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Roots Paperback – Jan 1 1994

4.7 out of 5 stars 138 customer reviews

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Paperback, Jan 1 1994
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Harry Potter and the Cursed Child
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Product Details

  • Paperback
  • Publisher: Vintage Books (Jan. 1 1994)
  • Language: English
  • ISBN-10: 0099362813
  • ISBN-13: 978-0099362814
  • Product Dimensions: 19 x 13 x 3.8 cm
  • Shipping Weight: 522 g
  • Average Customer Review: 4.7 out of 5 stars 138 customer reviews
  • Amazon Bestsellers Rank: #1,039,402 in Books (See Top 100 in Books)
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Customer Reviews

Top Customer Reviews

Format: Paperback
Before I started reading this book, I thought I had a basic understanding of slavery in the US. As a Canadian, I honestly did not know much about the slave trade other than a few social studies classes and old movies that did not focus on how truly awful it was. This book showed me how naive and wrong I was to think I knew much about it. I watched the new 2016 version of the Roots Miniseries and it made me want to read the book to learn more. I found the miniseries to be powerful but the novel itself was even more. The novel starts with the birth of Kunta Kinte and his young life in Juffure, Gambia. It ends with author Alex Haley (seven generations later) linking himself to the family history. We learn about each generation between them and how they struggled through slavery and the abuse of their owners. Even the so called "nice" owners were still awful and see how society itself view African americans so poorly was hard to take. Although the issues with plagiarism are important to consider, the overall messages of family and survival in Roots had a deep impact on me. Even if the exact details of Kunta Kinte's life aren't given in this book, the story of a young man captured, sent on a boat as a slave and sold in auction in Maryland and to a plantation is truly important.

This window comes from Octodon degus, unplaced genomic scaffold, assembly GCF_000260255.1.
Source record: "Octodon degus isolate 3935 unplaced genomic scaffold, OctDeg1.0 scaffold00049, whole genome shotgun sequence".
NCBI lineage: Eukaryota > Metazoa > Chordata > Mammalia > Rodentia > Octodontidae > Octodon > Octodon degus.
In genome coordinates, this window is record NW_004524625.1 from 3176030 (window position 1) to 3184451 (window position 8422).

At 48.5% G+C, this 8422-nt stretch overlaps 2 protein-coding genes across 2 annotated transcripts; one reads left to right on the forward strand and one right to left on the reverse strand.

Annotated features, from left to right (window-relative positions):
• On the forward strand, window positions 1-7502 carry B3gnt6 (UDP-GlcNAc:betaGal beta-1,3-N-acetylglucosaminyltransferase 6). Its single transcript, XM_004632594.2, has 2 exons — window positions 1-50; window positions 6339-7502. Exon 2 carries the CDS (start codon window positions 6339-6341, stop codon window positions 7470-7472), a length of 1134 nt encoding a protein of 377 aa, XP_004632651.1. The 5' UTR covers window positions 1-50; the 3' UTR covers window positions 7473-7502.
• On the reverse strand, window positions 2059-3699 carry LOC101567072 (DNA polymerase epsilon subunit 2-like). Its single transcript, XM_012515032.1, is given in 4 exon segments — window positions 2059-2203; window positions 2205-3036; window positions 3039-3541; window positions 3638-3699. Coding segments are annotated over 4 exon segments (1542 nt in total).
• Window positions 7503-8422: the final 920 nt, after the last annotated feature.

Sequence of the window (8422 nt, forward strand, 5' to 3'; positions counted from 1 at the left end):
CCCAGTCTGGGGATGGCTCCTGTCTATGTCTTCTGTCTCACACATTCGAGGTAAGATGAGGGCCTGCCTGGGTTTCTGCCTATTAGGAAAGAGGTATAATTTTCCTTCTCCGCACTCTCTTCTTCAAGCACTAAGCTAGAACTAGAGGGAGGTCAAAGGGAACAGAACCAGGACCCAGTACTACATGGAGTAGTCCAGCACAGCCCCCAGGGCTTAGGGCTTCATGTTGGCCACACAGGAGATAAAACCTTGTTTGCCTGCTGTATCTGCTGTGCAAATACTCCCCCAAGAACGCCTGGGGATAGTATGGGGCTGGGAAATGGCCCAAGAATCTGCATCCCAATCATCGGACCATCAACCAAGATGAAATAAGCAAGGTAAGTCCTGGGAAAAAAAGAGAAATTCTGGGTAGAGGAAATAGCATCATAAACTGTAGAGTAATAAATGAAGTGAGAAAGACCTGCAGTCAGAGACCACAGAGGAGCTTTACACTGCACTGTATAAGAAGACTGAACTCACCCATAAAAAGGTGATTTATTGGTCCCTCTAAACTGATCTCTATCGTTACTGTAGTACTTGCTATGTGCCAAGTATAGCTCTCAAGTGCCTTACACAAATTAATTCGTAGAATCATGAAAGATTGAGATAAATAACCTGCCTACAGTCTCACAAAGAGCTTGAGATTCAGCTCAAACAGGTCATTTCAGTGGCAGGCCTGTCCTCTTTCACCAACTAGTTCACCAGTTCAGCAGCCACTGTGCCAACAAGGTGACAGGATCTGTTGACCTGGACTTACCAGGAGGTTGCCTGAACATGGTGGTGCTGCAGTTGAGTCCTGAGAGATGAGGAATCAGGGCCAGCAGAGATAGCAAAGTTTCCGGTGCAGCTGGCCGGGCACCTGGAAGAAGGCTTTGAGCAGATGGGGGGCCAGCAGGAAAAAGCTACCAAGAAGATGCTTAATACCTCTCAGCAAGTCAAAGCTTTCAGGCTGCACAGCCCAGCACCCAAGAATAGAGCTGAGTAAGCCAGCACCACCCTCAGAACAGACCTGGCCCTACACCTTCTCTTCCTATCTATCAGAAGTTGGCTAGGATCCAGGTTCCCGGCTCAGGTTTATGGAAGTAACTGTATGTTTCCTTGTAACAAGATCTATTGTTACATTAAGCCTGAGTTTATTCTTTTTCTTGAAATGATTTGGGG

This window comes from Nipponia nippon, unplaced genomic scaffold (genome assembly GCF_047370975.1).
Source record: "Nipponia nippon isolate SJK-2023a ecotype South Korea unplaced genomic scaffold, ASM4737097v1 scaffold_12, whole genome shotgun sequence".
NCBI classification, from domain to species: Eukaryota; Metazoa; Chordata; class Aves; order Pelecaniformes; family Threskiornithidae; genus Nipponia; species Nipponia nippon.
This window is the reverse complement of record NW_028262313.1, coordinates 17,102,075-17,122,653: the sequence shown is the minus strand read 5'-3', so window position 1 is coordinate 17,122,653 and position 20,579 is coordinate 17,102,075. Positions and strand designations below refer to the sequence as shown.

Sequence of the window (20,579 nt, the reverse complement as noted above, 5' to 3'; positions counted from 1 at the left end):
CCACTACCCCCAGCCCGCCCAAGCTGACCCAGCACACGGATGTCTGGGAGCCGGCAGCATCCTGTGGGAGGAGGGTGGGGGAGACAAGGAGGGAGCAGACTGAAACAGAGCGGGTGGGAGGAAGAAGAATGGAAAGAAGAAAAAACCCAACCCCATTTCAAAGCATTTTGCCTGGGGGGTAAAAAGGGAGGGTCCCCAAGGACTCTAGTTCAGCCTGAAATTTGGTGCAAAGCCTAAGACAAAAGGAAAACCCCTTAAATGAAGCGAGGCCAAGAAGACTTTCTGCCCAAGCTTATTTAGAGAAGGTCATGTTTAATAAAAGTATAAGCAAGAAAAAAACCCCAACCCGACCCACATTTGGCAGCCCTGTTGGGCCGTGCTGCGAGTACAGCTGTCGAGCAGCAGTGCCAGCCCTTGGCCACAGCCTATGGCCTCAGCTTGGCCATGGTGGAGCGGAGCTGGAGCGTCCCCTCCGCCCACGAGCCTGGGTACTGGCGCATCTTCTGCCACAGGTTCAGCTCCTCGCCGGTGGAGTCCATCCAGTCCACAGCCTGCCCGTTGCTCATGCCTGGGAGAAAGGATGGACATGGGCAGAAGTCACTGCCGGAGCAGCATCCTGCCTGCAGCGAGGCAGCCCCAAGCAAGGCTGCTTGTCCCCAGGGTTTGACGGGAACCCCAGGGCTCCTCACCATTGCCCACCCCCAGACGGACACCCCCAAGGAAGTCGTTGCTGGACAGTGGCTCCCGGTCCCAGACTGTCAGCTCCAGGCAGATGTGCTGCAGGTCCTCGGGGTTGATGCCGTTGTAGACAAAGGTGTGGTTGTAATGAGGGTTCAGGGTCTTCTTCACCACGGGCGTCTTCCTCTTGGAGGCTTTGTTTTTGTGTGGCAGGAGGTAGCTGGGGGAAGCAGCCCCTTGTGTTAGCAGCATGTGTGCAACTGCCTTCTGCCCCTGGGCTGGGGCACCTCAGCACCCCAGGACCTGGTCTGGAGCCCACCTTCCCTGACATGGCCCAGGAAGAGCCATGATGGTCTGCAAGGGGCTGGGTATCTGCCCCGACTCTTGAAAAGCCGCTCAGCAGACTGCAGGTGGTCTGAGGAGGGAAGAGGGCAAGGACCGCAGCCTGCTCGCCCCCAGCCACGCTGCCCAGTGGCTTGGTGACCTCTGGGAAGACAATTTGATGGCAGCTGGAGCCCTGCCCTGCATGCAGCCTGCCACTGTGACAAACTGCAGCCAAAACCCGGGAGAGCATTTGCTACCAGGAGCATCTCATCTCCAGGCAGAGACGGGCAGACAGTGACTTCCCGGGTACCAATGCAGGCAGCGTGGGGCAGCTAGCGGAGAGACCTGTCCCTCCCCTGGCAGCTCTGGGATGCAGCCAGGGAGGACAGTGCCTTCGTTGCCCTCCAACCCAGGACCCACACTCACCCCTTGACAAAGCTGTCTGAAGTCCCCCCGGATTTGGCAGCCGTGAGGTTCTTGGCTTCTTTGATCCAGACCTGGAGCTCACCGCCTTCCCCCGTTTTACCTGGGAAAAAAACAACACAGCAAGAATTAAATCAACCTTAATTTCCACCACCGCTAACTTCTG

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Format: Mass Market Paperback
Alex Haley's monumental tribute to his forebears provides not only the perfect antidote for Blacks in a society that perpetually miseducates us about our ancestral homeland, but also an unblinking and unflinching view of slavery.
This was the book that made Americans of all races and creeds care about this country's shameful past in a way that many never had before. The book points out the role of Arab slave traders in the problem, but it should be noted that under their auspices such problems stayed on African soil until the arrival of the toubob.